Severe trauma can cause dramatic changes in hemostasis resulting in a severe coagulopathic state.1–3  There has been heightened interest in the fibrinolytic system for its role in exacerbating or increasing this risk of bleeding during the acute post-trauma period, and its relationship with subsequent patient outcomes.2,3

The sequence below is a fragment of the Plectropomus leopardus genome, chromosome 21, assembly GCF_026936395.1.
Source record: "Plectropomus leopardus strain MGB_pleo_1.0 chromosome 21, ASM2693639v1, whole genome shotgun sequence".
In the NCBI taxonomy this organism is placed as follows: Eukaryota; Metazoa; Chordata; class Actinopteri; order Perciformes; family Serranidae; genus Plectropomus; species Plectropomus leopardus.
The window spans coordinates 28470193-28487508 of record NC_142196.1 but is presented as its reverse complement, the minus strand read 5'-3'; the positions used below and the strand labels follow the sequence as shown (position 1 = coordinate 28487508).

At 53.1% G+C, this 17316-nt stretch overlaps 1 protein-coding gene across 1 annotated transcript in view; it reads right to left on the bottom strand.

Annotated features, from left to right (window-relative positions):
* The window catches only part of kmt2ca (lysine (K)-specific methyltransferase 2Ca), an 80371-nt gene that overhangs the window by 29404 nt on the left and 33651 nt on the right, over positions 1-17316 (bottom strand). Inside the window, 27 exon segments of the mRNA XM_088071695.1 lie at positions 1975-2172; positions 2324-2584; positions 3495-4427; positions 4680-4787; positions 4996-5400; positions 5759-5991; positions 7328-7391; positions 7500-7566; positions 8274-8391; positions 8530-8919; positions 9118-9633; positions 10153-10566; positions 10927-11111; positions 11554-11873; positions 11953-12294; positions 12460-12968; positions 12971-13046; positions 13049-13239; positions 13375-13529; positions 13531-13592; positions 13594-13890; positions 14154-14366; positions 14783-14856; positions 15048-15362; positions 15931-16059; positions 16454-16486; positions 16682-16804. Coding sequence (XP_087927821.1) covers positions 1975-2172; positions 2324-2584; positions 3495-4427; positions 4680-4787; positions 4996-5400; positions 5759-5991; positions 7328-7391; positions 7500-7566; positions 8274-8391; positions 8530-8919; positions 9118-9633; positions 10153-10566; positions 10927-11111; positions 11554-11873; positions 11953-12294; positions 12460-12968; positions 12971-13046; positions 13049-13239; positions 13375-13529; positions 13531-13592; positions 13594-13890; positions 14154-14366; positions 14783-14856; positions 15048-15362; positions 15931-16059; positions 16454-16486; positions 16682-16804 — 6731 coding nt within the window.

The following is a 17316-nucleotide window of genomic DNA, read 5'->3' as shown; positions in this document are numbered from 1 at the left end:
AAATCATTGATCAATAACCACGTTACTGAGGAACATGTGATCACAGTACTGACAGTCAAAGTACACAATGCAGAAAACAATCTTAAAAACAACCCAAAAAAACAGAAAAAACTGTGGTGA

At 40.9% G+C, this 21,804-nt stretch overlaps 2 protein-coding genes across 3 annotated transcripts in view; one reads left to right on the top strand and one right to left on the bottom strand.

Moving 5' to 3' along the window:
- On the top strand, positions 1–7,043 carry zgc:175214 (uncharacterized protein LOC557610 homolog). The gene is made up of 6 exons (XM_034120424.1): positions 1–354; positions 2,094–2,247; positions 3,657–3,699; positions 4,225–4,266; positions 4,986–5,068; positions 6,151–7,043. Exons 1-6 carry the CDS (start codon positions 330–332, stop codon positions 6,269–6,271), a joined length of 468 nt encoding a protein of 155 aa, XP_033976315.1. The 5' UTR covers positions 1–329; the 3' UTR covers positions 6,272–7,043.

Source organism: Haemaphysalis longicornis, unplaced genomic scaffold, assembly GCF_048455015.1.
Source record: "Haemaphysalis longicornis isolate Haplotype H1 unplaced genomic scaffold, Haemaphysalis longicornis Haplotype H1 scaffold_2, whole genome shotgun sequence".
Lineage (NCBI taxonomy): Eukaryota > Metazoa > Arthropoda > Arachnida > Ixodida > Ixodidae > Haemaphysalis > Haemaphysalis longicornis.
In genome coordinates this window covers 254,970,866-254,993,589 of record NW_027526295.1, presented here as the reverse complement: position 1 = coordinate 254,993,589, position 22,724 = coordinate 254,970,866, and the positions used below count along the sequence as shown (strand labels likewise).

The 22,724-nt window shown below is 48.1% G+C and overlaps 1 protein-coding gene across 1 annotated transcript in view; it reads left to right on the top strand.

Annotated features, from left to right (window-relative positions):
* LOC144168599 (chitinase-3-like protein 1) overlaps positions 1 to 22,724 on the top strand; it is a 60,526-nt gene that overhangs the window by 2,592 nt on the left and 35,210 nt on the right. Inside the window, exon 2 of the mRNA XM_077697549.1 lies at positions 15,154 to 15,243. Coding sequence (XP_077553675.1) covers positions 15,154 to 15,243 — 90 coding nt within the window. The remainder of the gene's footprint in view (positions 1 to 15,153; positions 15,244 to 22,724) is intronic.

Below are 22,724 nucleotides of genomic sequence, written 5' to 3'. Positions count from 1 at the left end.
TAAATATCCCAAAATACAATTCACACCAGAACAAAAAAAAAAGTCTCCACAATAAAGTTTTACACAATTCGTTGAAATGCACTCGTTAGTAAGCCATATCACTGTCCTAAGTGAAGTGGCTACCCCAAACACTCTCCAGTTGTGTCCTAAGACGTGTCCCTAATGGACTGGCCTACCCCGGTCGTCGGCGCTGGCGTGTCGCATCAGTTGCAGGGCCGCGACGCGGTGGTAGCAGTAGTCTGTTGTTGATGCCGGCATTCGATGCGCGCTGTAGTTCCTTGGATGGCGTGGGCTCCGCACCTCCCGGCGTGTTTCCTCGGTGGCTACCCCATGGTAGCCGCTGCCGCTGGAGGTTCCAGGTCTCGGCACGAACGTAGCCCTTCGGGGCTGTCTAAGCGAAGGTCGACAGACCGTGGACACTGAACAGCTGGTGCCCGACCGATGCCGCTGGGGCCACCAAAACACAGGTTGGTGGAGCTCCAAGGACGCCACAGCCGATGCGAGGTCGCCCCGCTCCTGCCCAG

In this issue, Rossetto et al. report on predictive utility of rotational thromboelastometry (ROTEM)–detected fibrinolysis on admission and at 24 h to identify multiorgan dysfunction syndrome and late mortality. Patients were grouped by maximum lysis according to ROTEM into low, normal, and high fibrinolytic activity based on established criteria. Multivariable logistic regression analysis was used to identify the independent effect of the fibrinolytic states on both multiorgan dysfunction syndrome and mortality. They first examined fibrinolytic transition patterns in 432 (of 731) patients who did not receive tranexamic acid (an antifibrinolytic). The highest incidence of late mortality occurred in patients...

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